The changes didn’t really transfer over during his time in the big leagues last year, but he did enough to at least get an audition at some point in 2020. Gordon being back in the picture might hinder that a bit, but you can say the same thing when the Royals acquired Maikel Franco and moved Hunter Dozier to right field. If the Royals were confident in Phillips, Franco wouldn’t have been signed. Gordon coming back appears to have been expected all along, so his return doesn’t appear to be the one blocking Phillips from playing time.

Credit: Royals.com

Gordon’s defense is still a plus for the team, as shown by him winning another Gold Glove award this offseason. He isn’t quite the defender he was in his prime, but he is still considered among the elite at his position. He might be a step or two slower, but he makes up for it with positioning and knowing how the ball moves as it makes its way to left field.

More than anything, it feels that Gordon is at a point in his tenure in Kansas City where he decides his own fate. You can’t blame the front office for wanting Gordon to stay in the fold, as his leadership and work ethic alone gives him value to the organization. There might not be any better stories than the ones told by younger players who want to prove themselves by showing up early in spring training and proving to management their dedication to making the team…only to find Alex Gordon is already there and has been working out for awhile. Gordon is the bar to climb towards in the organization and is the model when it comes to putting your all into being a part of the Royals.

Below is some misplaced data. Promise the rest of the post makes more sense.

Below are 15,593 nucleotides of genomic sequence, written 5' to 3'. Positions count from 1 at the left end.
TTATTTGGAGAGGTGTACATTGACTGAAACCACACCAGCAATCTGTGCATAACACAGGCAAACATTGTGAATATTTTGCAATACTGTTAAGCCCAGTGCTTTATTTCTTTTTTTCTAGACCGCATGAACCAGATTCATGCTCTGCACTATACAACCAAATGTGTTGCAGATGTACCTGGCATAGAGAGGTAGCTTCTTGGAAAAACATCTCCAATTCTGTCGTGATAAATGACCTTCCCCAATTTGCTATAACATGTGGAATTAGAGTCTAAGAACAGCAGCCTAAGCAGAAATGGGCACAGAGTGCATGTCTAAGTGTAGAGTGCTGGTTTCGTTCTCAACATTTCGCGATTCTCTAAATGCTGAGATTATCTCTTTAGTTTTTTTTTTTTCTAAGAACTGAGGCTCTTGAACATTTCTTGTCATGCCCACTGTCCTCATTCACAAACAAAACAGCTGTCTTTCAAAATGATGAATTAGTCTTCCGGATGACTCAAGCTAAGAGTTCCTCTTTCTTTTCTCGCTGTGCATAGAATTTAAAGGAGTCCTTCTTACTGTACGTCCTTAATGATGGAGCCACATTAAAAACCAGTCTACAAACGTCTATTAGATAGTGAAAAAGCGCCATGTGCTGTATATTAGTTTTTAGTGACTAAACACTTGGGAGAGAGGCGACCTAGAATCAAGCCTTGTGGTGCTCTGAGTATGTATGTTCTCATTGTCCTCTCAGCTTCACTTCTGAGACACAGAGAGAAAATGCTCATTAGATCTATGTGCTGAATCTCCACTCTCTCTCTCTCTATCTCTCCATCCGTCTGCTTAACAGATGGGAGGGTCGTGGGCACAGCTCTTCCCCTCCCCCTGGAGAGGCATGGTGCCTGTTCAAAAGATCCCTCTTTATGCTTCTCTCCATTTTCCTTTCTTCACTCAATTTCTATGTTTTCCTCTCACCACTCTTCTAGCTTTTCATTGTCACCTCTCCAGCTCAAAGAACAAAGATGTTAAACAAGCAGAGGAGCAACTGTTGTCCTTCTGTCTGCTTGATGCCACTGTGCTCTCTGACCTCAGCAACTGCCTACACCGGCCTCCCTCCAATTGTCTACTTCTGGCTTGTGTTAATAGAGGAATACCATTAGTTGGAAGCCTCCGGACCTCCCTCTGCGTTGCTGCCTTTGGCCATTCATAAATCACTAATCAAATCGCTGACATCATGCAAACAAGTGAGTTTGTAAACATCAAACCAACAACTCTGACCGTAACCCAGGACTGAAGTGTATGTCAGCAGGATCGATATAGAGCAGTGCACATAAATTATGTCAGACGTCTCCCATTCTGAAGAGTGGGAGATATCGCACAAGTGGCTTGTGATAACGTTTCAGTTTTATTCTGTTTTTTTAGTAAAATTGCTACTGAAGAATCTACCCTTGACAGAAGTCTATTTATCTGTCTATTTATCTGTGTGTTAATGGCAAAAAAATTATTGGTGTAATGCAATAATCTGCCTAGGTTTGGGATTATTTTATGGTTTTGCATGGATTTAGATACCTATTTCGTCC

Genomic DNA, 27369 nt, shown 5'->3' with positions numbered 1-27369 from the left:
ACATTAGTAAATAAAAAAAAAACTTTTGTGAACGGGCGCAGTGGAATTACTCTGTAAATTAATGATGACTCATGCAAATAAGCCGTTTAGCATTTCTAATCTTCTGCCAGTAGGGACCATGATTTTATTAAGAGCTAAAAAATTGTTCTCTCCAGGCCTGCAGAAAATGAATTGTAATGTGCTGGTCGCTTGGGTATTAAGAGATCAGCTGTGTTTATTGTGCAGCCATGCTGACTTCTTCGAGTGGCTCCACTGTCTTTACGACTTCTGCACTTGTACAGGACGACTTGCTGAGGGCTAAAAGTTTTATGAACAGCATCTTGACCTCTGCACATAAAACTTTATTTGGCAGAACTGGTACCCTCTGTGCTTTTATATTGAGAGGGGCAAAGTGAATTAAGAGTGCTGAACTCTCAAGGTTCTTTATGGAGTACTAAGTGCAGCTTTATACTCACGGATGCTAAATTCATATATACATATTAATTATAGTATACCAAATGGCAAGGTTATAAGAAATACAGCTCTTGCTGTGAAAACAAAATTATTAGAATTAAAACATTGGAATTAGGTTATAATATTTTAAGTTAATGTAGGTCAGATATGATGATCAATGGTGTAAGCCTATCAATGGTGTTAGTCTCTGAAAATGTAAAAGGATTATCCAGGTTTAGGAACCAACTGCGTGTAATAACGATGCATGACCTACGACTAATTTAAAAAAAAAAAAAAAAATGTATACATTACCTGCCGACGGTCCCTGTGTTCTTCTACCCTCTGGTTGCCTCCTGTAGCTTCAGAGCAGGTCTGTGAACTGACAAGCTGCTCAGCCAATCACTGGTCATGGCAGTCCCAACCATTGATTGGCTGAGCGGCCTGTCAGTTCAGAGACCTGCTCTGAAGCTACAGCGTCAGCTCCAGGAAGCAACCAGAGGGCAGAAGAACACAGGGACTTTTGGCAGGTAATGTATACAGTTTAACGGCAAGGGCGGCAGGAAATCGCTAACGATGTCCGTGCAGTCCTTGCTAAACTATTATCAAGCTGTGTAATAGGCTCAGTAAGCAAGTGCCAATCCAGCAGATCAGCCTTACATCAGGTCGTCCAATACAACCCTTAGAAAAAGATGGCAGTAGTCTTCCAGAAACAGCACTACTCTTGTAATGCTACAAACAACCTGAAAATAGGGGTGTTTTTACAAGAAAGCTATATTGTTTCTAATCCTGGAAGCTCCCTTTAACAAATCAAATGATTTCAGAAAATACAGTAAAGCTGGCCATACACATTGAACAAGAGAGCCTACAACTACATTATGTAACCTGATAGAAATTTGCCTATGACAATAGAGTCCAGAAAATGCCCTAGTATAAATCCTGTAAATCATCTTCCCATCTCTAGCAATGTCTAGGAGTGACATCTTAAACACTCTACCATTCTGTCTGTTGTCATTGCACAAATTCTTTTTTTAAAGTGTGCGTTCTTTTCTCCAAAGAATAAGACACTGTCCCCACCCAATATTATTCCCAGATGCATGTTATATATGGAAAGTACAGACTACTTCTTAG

So after 13 years, Gordon should be the one to decide whether he comes or goes. He doesn’t strike me as a player who will stay past his welcome and the Royals don’t appear to be a club that would allow that to happen. Considering that Kansas City will want to keep him in the organization whenever his playing career is over, allowing him to go out on his terms seems like the smart and respectful thing to do for the guy who has only wanted to play for one team.

Credit: Ed Zurga/Getty Images

So while we are looking at the twilight of his career, it makes more sense to keep Gordon around than to not. We shouldn’t expect him to be any more than he has been these last few years and there is a good chance we don’t even see him take the field for more than 150 games in 2020. But considering all the reasons to let him go, keeping Gordon around feels like the right thing to do for this Royals team.